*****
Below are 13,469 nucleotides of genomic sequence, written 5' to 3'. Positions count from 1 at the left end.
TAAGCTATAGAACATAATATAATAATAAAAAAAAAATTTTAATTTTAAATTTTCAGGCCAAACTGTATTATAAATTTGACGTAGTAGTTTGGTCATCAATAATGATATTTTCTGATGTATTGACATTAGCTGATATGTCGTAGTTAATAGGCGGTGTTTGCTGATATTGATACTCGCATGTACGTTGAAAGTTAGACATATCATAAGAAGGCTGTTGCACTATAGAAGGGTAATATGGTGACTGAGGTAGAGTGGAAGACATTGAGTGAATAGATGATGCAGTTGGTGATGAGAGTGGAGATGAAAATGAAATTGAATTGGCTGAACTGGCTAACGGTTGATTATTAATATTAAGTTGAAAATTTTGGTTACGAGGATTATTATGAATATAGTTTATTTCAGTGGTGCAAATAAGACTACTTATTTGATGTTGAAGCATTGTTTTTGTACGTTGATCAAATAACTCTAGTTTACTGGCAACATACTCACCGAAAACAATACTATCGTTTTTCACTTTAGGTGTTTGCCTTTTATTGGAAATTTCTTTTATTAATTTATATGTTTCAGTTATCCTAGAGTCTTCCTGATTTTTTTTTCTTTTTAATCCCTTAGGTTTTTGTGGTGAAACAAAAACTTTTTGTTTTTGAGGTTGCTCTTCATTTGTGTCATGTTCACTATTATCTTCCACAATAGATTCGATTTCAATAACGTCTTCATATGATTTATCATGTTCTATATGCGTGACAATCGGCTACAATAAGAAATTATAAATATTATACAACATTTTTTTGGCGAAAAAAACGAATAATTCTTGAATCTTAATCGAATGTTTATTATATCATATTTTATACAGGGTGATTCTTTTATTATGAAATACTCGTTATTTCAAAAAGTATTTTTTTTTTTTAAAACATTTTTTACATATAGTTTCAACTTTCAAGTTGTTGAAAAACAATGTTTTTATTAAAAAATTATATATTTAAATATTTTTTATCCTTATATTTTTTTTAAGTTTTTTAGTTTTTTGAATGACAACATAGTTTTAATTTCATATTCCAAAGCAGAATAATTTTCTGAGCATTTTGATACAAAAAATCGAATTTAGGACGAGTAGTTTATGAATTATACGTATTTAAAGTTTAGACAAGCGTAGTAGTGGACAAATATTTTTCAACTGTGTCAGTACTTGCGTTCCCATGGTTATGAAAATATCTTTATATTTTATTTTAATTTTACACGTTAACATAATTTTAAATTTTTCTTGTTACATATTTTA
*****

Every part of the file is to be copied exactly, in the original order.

Below are 13,469 nucleotides of genomic sequence, written 5' to 3'. Positions count from 1 at the left end.
TAAGCTATAGAACATAATATAATAATAAAAAAAAAATTTTAATTTTAAATTTTCAGGCCAAACTGTATTATAAATTTGACGTAGTAGTTTGGTCATCAATAATGATATTTTCTGATGTATTGACATTAGCTGATATGTCGTAGTTAATAGGCGGTGTTTGCTGATATTGATACTCGCATGTACGTTGAAAGTTAGACATATCATAAGAAGGCTGTTGCACTATAGAAGGGTAATATGGTGACTGAGGTAGAGTGGAAGACATTGAGTGAATAGATGATGCAGTTGGTGATGAGAGTGGAGATGAAAATGAAATTGAATTGGCTGAACTGGCTAACGGTTGATTATTAATATTAAGTTGAAAATTTTGGTTACGAGGATTATTATGAATATAGTTTATTTCAGTGGTGCAAATAAGACTACTTATTTGATGTTGAAGCATTGTTTTTGTACGTTGATCAAATAACTCTAGTTTACTGGCAACATACTCACCGAAAACAATACTATCGTTTTTCACTTTAGGTGTTTGCCTTTTATTGGAAATTTCTTTTATTAATTTATATGTTTCAGTTATCCTAGAGTCTTCCTGATTTTTTTTTCTTTTTAATCCCTTAGGTTTTTGTGGTGAAACAAAAACTTTTTGTTTTTGAGGTTGCTCTTCATTTGTGTCATGTTCACTATTATCTTCCACAATAGATTCGATTTCAATAACGTCTTCATATGATTTATCATGTTCTATATGCGTGACAATCGGCTACAATAAGAAATTATAAATATTATACAACATTTTTTTGGCGAAAAAAACGAATAATTCTTGAATCTTAATCGAATGTTTATTATATCATATTTTATACAGGGTGATTCTTTTATTATGAAATACTCGTTATTTCAAAAAGTATTTTTTTTTTTTAAAACATTTTTTACATATAGTTTCAACTTTCAAGTTGTTGAAAAACAATGTTTTTATTAAAAAATTATATATTTAAATATTTTTTATCCTTATATTTTTTTTAAGTTTTTTAGTTTTTTGAATGACAACATAGTTTTAATTTCATATTCCAAAGCAGAATAATTTTCTGAGCATTTTGATACAAAAAATCGAATTTAGGACGAGTAGTTTATGAATTATACGTATTTAAAGTTTAGACAAGCGTAGTAGTGGACAAATATTTTTCAACTGTGTCAGTACTTGCGTTCCCATGGTTATGAAAATATCTTTATATTTTATTTTAATTTTACACGTTAACATAATTTTAAATTTTTCTTGTTACATATTTTA